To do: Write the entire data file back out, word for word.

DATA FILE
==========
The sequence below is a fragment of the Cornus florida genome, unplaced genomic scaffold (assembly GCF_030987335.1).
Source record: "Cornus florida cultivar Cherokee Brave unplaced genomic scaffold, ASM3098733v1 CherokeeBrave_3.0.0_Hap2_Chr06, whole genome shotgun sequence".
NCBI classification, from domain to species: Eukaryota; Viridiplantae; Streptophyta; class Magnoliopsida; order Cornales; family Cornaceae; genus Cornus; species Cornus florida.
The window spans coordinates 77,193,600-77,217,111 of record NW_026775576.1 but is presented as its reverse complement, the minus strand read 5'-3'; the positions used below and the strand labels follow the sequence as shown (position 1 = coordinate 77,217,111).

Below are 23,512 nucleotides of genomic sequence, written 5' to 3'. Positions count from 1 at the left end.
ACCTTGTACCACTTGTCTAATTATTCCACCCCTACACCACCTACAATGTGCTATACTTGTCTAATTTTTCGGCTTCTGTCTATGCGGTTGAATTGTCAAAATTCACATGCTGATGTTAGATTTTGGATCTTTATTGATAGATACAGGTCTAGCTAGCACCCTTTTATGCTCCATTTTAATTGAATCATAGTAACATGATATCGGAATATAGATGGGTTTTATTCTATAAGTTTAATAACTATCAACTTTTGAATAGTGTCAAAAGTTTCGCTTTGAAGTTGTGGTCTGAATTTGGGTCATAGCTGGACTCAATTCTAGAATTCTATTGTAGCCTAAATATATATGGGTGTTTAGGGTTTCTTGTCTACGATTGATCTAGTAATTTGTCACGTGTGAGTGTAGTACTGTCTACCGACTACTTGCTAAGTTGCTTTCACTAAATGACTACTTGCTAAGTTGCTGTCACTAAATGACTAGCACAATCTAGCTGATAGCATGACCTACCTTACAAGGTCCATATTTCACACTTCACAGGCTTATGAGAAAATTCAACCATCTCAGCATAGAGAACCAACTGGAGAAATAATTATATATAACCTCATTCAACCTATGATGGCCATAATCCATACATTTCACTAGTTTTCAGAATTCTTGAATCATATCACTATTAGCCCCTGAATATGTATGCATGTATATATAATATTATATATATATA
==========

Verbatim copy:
The sequence below is a fragment of the Cornus florida genome, unplaced genomic scaffold (assembly GCF_030987335.1).
Source record: "Cornus florida cultivar Cherokee Brave unplaced genomic scaffold, ASM3098733v1 CherokeeBrave_3.0.0_Hap2_Chr06, whole genome shotgun sequence".
NCBI classification, from domain to species: Eukaryota; Viridiplantae; Streptophyta; class Magnoliopsida; order Cornales; family Cornaceae; genus Cornus; species Cornus florida.
The window spans coordinates 77,193,600-77,217,111 of record NW_026775576.1 but is presented as its reverse complement, the minus strand read 5'-3'; the positions used below and the strand labels follow the sequence as shown (position 1 = coordinate 77,217,111).

Below are 23,512 nucleotides of genomic sequence, written 5' to 3'. Positions count from 1 at the left end.
ACCTTGTACCACTTGTCTAATTATTCCACCCCTACACCACCTACAATGTGCTATACTTGTCTAATTTTTCGGCTTCTGTCTATGCGGTTGAATTGTCAAAATTCACATGCTGATGTTAGATTTTGGATCTTTATTGATAGATACAGGTCTAGCTAGCACCCTTTTATGCTCCATTTTAATTGAATCATAGTAACATGATATCGGAATATAGATGGGTTTTATTCTATAAGTTTAATAACTATCAACTTTTGAATAGTGTCAAAAGTTTCGCTTTGAAGTTGTGGTCTGAATTTGGGTCATAGCTGGACTCAATTCTAGAATTCTATTGTAGCCTAAATATATATGGGTGTTTAGGGTTTCTTGTCTACGATTGATCTAGTAATTTGTCACGTGTGAGTGTAGTACTGTCTACCGACTACTTGCTAAGTTGCTTTCACTAAATGACTACTTGCTAAGTTGCTGTCACTAAATGACTAGCACAATCTAGCTGATAGCATGACCTACCTTACAAGGTCCATATTTCACACTTCACAGGCTTATGAGAAAATTCAACCATCTCAGCATAGAGAACCAACTGGAGAAATAATTATATATAACCTCATTCAACCTATGATGGCCATAATCCATACATTTCACTAGTTTTCAGAATTCTTGAATCATATCACTATTAGCCCCTGAATATGTATGCATGTATATATAATATTATATATATATA